Wednesday, March 09, 2005

It's baaaaack!

In 1988, Arizonans passed an Official English amendment to our state constitution that would require government services, ballots, etc. to be conducted in English only. It was eventually struck down by the Arizona Supreme Court for violating the U.S. Constitution.

17 years later, Official English is back.

[House Concurrent Resolution 2030] would amend the state constitution, including prohibiting ballots and election materials from being printed in any other language.

[The amendment], which would have to be ratified by voters next year, also would bar printing most other documents in different languages and even would let someone sue the government or its employees and officials for violations.

Supporters believe this bill would survive the legal challenges that brought down the 1988 amendment.

Rep. Russell Pearce, R-Mesa, said the new language does not have the same flaws. He pointed to a provision that says public employees and officials could continue to speak with constituents and residents in any language. There also are exceptions for public health and safety, protecting the rights of criminal defendants and crime victims, and documents necessary for international trade.

Still, making it illegal to print ballots in another language (and we all know we're talking Spanish here because of Arizona's proximity to Mexico) is disturbing, particularly this gem:

[Rep. Pearce] also said nothing in federal law requires ballots in other languages. Pearce said it simply prohibits states from requiring that voters be fluent in English.

Isn't that drawing a bit too fine a line? We can't require voters to be fluent, but we can make it impossible to vote by not providing ballots in Spanish?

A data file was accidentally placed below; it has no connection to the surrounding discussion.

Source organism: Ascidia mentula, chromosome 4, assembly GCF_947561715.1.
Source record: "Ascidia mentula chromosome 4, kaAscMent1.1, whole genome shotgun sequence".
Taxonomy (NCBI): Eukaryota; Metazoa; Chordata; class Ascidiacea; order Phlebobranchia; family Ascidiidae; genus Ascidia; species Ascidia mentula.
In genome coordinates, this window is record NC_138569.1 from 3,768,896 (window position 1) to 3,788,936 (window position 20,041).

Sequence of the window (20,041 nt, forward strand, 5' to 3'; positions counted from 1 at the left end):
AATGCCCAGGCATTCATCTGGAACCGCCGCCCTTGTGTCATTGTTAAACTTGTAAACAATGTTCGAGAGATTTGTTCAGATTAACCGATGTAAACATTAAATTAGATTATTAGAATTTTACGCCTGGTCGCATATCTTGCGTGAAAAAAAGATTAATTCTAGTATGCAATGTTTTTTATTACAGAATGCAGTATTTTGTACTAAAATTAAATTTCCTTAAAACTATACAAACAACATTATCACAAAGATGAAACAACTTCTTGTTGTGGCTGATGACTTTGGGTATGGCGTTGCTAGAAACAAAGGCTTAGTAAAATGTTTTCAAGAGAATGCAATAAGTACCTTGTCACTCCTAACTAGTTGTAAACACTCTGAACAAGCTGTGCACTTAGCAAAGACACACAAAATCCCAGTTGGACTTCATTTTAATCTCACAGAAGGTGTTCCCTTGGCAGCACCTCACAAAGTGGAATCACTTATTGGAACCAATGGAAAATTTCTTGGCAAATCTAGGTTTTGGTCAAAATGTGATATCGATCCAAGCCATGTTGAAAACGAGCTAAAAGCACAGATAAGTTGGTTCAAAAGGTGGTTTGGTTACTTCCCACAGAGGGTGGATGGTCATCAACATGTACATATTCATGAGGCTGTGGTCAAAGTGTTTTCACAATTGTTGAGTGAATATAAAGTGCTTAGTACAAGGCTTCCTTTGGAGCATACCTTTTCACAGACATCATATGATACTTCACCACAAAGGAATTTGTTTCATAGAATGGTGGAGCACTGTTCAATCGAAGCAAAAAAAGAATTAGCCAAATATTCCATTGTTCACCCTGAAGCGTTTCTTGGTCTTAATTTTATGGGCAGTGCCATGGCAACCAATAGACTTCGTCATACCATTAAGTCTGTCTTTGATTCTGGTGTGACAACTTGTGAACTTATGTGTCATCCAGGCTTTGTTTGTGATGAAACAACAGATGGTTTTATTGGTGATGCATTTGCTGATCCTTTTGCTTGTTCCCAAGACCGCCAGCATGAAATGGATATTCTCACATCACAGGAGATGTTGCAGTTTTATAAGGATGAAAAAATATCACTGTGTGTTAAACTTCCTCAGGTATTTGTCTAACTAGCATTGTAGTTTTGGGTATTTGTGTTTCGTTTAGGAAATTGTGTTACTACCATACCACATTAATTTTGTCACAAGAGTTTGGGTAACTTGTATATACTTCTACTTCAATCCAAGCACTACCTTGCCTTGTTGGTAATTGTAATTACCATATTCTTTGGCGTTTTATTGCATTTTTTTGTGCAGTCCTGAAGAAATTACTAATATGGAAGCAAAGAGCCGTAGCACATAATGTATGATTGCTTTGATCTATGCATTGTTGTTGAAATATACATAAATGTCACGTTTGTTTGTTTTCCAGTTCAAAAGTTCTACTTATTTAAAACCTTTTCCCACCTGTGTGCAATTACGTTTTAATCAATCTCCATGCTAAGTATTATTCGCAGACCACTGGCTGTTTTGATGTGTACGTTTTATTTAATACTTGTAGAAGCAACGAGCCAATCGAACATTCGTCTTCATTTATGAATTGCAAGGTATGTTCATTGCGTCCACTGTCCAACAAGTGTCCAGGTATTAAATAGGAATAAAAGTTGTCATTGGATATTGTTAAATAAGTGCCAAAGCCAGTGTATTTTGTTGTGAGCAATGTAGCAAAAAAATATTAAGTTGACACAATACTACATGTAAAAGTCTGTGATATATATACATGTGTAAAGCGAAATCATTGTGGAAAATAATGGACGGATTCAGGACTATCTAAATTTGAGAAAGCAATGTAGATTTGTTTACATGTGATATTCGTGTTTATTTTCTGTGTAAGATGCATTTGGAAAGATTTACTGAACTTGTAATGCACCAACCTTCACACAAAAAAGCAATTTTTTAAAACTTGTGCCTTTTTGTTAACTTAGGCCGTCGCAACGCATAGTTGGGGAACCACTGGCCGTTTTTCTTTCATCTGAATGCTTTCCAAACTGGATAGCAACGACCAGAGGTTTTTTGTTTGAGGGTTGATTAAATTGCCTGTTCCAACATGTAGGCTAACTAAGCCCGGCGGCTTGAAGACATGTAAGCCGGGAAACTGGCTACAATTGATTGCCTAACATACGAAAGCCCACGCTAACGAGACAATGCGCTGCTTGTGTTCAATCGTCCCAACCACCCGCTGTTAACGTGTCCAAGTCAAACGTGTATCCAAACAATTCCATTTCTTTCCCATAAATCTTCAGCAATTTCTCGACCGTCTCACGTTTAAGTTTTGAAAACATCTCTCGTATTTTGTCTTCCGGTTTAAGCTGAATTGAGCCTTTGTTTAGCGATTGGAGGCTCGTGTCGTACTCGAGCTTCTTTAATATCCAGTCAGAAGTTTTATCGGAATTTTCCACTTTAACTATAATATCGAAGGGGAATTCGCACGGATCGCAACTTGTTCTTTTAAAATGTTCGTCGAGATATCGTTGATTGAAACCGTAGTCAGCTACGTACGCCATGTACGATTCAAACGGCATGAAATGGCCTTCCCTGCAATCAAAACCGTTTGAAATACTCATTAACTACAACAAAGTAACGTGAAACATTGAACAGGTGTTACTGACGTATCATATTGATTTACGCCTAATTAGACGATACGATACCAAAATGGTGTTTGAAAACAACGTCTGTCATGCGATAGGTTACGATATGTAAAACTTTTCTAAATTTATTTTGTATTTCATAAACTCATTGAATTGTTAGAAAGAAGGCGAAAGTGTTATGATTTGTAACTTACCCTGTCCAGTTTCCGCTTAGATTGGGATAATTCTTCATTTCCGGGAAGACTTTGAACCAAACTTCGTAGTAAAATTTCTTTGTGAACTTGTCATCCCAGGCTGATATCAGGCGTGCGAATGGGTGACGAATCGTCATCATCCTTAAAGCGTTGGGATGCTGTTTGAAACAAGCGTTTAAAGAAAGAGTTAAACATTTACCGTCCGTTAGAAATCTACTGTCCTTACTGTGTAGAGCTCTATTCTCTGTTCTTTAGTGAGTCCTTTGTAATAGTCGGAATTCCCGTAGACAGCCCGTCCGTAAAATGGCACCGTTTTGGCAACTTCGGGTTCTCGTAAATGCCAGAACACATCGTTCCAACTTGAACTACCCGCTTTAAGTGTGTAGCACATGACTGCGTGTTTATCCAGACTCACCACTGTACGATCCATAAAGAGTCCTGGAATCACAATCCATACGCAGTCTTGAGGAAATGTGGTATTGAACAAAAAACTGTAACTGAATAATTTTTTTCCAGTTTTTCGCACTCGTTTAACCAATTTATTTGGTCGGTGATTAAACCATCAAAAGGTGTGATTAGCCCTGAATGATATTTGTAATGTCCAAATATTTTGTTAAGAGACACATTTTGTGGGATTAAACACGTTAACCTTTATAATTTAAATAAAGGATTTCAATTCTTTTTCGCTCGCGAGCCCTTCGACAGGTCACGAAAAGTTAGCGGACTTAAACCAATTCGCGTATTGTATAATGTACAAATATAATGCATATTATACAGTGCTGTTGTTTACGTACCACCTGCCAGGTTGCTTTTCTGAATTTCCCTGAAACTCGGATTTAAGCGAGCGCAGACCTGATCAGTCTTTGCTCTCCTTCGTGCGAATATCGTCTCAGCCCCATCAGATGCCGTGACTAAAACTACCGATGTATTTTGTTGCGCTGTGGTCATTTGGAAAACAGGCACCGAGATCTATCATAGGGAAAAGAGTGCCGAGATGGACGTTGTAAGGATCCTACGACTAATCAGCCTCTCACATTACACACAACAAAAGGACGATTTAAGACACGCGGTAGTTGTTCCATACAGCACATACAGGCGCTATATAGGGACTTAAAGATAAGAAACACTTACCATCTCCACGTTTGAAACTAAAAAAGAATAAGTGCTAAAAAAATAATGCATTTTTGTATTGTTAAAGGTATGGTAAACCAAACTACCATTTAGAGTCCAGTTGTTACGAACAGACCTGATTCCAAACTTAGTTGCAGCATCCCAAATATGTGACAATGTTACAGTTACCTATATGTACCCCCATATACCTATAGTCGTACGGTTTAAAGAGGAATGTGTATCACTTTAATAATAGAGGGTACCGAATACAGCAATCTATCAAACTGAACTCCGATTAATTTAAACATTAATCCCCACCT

For the record, I strongly believe that immigrants to the U.S., particularly ones who wish to become citizens, need to learn English. I used to work at a school for the deaf, and as such I was a foreigner in their land, if you will. I felt it was therefore incumbent upon me to learn the language of the "land," American Sign Language. After two years of ASL classes and another four years working there, I never did reach fluency, but I got pretty close. By the time I left, I was able to hold one-on-one conversations in ASL with a fair amount of confidence, and if a deaf student or teacher had a request of me, I could usually understand it and respond without help. That said, even in my last year there, if there was an issue of great importance where accurate communication of difficult concepts was critical, I always requested an interpreter. Not out of lack of respect for ASL or out of laziness to use it, but because some things I simply was not yet capable of expressing or understanding in anything but my native language. Had I not left the school when my children were born, I expect that I would have eventually gotten to the point where an interpreter was not necessary for even crucial discussions, but it would have been a long and ongoing process.

If ever there was an issue that fits both the descriptions "complex" and "crucial," it's issues on the ballot. Even with English as my first language I sometimes have difficulty understanding ballot initiatives. Do we really expect a new citizen, even one with a decent command of conversational English, to be able to get the concepts presented on a ballot with enough accuracy to vote correctly? Do we really think that we're following the spirit of the law by not barring non-fluent English speakers from voting, but not allowing them information in their own language?

Encourage residents of our state to learn English, absolutely. But don't put unnecessary barriers in a naturalized citizen's right to vote by forcing All English All the Time down their throats. Print ballots in Spanish because of the vast numbers of Spanish-speakers here, and provide interpreters for non-native speakers of other languages. Some issues are just too important to make language a barrier.


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